Every quarter I get a copy of the International Therapist magazine which always has a lot of interesting articles often on research and developments in the area of holistic therapies. This time I was excited to read about a study into the effects of ‘Antenatal reflexology and pregnancy and labour outcomes’ by Dr Julie McCullough. As a reflexologist and scientist Dr McCullough followed her interest in pregnancy and maternity care. McCullough joined an established research team at Ulster University who were investigating pregnancy-related low back pain and/or pelvic girdle pain. (LBPGP). This is a condition which is experienced by between 66% and 71% of women during pregnancy with 20% to 65% experiencing PGP. This condition can continue up to 10 years after the pregnancy with varying degrees of mobility and pain.
McCullough carried out the study over a 2 years period between 2012 -2014. The participants in the study were 90 first time mums who were experiencing LBPGP. The participants were split into 3 groups and were given treatment in the 3rd trimester for a 6 week period:
Group 1 – Received a 30-minute reflexology session for 6 weeks in along with usual antenatal care
Group 2 – Had the sham treatment which was a 30-minute footbath treatment
Group 3 – Received the usual antenatal care for LBPGP.
The pain and frequency threshold was measured on a Visual Analogue Scale (VAS) scale from 0-10cm. Each participant also gave saliva samples at the beginning and end of the 6 weeks to measure stress hormones, *cortisol and *beta-endorphin.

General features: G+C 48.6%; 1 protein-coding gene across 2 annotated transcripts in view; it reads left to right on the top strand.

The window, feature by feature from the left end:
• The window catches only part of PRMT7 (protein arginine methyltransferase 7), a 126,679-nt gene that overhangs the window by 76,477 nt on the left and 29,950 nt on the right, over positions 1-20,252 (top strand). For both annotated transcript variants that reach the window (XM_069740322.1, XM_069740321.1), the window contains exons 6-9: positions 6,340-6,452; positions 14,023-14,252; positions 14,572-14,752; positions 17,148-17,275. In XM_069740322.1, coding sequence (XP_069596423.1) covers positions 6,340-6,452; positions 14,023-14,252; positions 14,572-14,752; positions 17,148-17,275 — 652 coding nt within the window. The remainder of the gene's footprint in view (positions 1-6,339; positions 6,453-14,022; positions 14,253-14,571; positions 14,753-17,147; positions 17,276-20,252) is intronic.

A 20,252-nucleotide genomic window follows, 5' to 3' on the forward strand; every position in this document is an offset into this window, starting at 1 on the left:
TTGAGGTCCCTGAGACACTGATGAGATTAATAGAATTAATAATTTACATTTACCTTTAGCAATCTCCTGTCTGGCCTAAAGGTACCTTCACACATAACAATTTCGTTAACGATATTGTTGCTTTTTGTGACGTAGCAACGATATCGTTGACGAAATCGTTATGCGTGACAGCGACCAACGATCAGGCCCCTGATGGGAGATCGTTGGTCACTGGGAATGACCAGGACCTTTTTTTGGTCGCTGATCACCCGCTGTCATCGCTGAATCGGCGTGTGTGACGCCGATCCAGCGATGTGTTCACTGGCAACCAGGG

The Results of the study
A total of 64 women completed the study 24 in the reflexology group, 15 in the footbath group and 25 in the usual care group. During the 6 week period, the LBPGP frequency increased for the participants having the footbath treatment whilst the usual care group reduced by 0.63cm on the VAS scale and the reflexology group reduced by 1.63 cm (Close et al, 2015) A change of 1.5cm or more on the VAS pain scale is classified as a clinically important change (Ostelo et al, 2008; Gallagher et al 2001), which means it is significant to the patient. (Farrar et al, 2000)
Over the 6 week period, it was found that *Beta-endorphin levels increased by 8.8% for the foot bath group and 10.1% for the usual care group. In the reflexology group, the beta-endorphin levels reduced by 15.2%. Cortisol increased by 31.8% in the footpath group, 31.4% in the usual care groups and 18.8% in the reflexology group.
Labour data was collected for the 2nd stage of labour which is considered more accurate than the 1st stage. It was found that the women in the reflexology group 2nd stage labour was 44 minutes shorter compared with the usual care and the foot bath group.
Points to consider
From the results we can take away the following; reflexology has helped reduce pain significantly for participants of the study, beta-endorphin levels have been reduced, 2nd stage labour has also been reduced significantly. This fantastic news for pregnant women who want to have more natural options for pain reduction and who would like to reduce 2nd stage labour.
However as always, studies of this kind are small and more participant would make the results more compelling. Going forward further studies of this kind to cross-reference and ts would be welcomed. It’s important to note that the results of this study doesn’t guarantee that the benefits of reflexology will be the same or similar for everyone. Finally, McCullough identifies we now know reflexology effects the hormone production in pregnant women, research now needs to be done to find out ‘why’ and ‘how’ reflexology affects hormone levels.
*Beta-endorphins are released to counteract pain felt in the body.
*Cortisol is a steroid hormone which controls blood sugar levels, controls salt and water balance, acts as an anti-inflammatory, influences blood pressure and helps the development of the foetus.
Reference: International Therapist Magazine Spring 2018 Issue 124